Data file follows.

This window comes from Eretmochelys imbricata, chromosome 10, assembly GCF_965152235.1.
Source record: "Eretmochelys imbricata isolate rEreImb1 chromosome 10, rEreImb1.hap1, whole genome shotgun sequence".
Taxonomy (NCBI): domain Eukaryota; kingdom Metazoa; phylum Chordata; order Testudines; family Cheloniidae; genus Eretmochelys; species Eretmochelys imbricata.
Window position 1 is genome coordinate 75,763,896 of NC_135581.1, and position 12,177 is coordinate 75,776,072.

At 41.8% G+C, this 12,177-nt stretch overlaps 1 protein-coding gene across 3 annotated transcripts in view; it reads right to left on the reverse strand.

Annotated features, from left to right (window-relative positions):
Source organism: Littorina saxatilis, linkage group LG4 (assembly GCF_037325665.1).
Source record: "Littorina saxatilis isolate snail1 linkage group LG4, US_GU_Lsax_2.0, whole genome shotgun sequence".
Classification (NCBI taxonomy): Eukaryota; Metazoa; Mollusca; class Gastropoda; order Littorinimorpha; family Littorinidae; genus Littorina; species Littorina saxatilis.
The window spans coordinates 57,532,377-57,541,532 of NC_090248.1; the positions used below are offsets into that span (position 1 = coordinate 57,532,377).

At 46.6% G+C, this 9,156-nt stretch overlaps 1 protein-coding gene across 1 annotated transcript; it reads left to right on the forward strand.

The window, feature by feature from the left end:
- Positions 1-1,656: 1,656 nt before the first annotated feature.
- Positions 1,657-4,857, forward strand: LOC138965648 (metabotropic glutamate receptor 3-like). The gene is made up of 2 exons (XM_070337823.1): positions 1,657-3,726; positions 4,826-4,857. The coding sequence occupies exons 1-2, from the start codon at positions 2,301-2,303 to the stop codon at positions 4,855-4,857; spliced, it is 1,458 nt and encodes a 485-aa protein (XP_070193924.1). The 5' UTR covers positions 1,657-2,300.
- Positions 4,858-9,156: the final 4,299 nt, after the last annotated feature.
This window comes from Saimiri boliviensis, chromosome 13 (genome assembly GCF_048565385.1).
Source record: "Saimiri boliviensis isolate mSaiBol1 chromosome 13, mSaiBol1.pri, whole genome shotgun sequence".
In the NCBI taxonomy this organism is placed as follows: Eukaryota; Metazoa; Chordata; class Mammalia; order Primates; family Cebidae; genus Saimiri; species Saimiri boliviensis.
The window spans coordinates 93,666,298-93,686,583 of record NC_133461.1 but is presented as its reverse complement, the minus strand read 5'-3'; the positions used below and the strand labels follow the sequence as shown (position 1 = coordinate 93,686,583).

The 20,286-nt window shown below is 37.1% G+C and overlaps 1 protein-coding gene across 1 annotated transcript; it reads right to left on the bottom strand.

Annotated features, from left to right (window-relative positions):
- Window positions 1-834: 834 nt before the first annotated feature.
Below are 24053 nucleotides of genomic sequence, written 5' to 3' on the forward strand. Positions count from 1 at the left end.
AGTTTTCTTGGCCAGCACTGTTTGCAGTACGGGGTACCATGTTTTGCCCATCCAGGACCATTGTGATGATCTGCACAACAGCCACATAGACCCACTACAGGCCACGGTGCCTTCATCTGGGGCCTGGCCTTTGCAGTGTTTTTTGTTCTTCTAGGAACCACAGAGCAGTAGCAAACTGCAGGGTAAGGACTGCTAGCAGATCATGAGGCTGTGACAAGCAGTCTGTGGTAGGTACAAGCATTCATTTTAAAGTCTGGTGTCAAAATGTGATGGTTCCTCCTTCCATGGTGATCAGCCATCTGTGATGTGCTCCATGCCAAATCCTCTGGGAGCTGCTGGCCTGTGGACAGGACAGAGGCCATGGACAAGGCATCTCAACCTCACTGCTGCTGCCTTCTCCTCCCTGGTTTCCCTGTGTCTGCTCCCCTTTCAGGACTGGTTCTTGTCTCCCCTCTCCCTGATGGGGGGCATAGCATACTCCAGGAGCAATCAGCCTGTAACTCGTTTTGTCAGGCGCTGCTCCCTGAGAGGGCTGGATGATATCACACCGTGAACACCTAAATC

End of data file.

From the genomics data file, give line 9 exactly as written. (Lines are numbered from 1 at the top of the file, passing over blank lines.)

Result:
Classification (NCBI taxonomy): Eukaryota; Metazoa; Mollusca; class Gastropoda; order Littorinimorpha; family Littorinidae; genus Littorina; species Littorina saxatilis.